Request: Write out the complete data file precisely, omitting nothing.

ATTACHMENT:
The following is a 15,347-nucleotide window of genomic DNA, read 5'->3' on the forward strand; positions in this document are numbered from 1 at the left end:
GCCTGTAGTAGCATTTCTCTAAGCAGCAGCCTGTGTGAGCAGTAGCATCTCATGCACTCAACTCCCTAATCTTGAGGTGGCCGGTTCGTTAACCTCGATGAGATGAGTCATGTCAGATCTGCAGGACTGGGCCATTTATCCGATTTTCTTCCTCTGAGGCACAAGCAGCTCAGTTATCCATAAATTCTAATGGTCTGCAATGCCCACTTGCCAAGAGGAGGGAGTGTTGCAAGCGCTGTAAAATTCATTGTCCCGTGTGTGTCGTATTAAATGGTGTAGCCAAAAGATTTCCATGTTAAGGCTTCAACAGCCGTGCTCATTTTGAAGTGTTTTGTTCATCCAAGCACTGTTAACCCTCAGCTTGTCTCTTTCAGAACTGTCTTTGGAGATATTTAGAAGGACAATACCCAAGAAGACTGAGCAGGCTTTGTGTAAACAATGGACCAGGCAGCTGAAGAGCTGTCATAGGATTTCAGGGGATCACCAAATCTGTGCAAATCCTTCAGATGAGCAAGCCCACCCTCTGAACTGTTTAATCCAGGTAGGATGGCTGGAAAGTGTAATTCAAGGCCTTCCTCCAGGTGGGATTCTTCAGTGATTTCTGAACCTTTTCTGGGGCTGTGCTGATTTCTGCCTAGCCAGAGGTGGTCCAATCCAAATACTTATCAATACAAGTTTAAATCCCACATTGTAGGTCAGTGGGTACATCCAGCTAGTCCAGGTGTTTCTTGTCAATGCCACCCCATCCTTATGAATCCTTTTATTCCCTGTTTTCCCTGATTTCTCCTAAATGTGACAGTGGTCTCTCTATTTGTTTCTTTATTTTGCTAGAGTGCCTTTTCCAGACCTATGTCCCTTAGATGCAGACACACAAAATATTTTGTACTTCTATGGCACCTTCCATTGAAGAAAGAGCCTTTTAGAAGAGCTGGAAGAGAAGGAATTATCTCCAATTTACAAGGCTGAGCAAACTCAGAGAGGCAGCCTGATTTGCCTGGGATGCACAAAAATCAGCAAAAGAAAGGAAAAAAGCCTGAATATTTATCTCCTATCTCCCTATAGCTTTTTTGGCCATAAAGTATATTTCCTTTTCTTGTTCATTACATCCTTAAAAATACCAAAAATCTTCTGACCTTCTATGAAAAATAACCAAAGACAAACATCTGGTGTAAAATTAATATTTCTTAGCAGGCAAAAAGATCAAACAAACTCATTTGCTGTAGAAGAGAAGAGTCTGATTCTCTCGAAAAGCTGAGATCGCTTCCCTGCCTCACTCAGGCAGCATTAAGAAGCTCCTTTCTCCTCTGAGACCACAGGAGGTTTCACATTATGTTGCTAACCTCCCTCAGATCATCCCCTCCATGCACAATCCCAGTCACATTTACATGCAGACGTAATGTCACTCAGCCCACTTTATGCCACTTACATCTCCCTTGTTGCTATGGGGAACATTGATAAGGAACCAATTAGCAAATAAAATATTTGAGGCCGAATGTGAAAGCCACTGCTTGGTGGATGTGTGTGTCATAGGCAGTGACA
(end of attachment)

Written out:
The following is a 15,347-nucleotide window of genomic DNA, read 5'->3' on the forward strand; positions in this document are numbered from 1 at the left end:
GCCTGTAGTAGCATTTCTCTAAGCAGCAGCCTGTGTGAGCAGTAGCATCTCATGCACTCAACTCCCTAATCTTGAGGTGGCCGGTTCGTTAACCTCGATGAGATGAGTCATGTCAGATCTGCAGGACTGGGCCATTTATCCGATTTTCTTCCTCTGAGGCACAAGCAGCTCAGTTATCCATAAATTCTAATGGTCTGCAATGCCCACTTGCCAAGAGGAGGGAGTGTTGCAAGCGCTGTAAAATTCATTGTCCCGTGTGTGTCGTATTAAATGGTGTAGCCAAAAGATTTCCATGTTAAGGCTTCAACAGCCGTGCTCATTTTGAAGTGTTTTGTTCATCCAAGCACTGTTAACCCTCAGCTTGTCTCTTTCAGAACTGTCTTTGGAGATATTTAGAAGGACAATACCCAAGAAGACTGAGCAGGCTTTGTGTAAACAATGGACCAGGCAGCTGAAGAGCTGTCATAGGATTTCAGGGGATCACCAAATCTGTGCAAATCCTTCAGATGAGCAAGCCCACCCTCTGAACTGTTTAATCCAGGTAGGATGGCTGGAAAGTGTAATTCAAGGCCTTCCTCCAGGTGGGATTCTTCAGTGATTTCTGAACCTTTTCTGGGGCTGTGCTGATTTCTGCCTAGCCAGAGGTGGTCCAATCCAAATACTTATCAATACAAGTTTAAATCCCACATTGTAGGTCAGTGGGTACATCCAGCTAGTCCAGGTGTTTCTTGTCAATGCCACCCCATCCTTATGAATCCTTTTATTCCCTGTTTTCCCTGATTTCTCCTAAATGTGACAGTGGTCTCTCTATTTGTTTCTTTATTTTGCTAGAGTGCCTTTTCCAGACCTATGTCCCTTAGATGCAGACACACAAAATATTTTGTACTTCTATGGCACCTTCCATTGAAGAAAGAGCCTTTTAGAAGAGCTGGAAGAGAAGGAATTATCTCCAATTTACAAGGCTGAGCAAACTCAGAGAGGCAGCCTGATTTGCCTGGGATGCACAAAAATCAGCAAAAGAAAGGAAAAAAGCCTGAATATTTATCTCCTATCTCCCTATAGCTTTTTTGGCCATAAAGTATATTTCCTTTTCTTGTTCATTACATCCTTAAAAATACCAAAAATCTTCTGACCTTCTATGAAAAATAACCAAAGACAAACATCTGGTGTAAAATTAATATTTCTTAGCAGGCAAAAAGATCAAACAAACTCATTTGCTGTAGAAGAGAAGAGTCTGATTCTCTCGAAAAGCTGAGATCGCTTCCCTGCCTCACTCAGGCAGCATTAAGAAGCTCCTTTCTCCTCTGAGACCACAGGAGGTTTCACATTATGTTGCTAACCTCCCTCAGATCATCCCCTCCATGCACAATCCCAGTCACATTTACATGCAGACGTAATGTCACTCAGCCCACTTTATGCCACTTACATCTCCCTTGTTGCTATGGGGAACATTGATAAGGAACCAATTAGCAAATAAAATATTTGAGGCCGAATGTGAAAGCCACTGCTTGGTGGATGTGTGTGTCATAGGCAGTGACA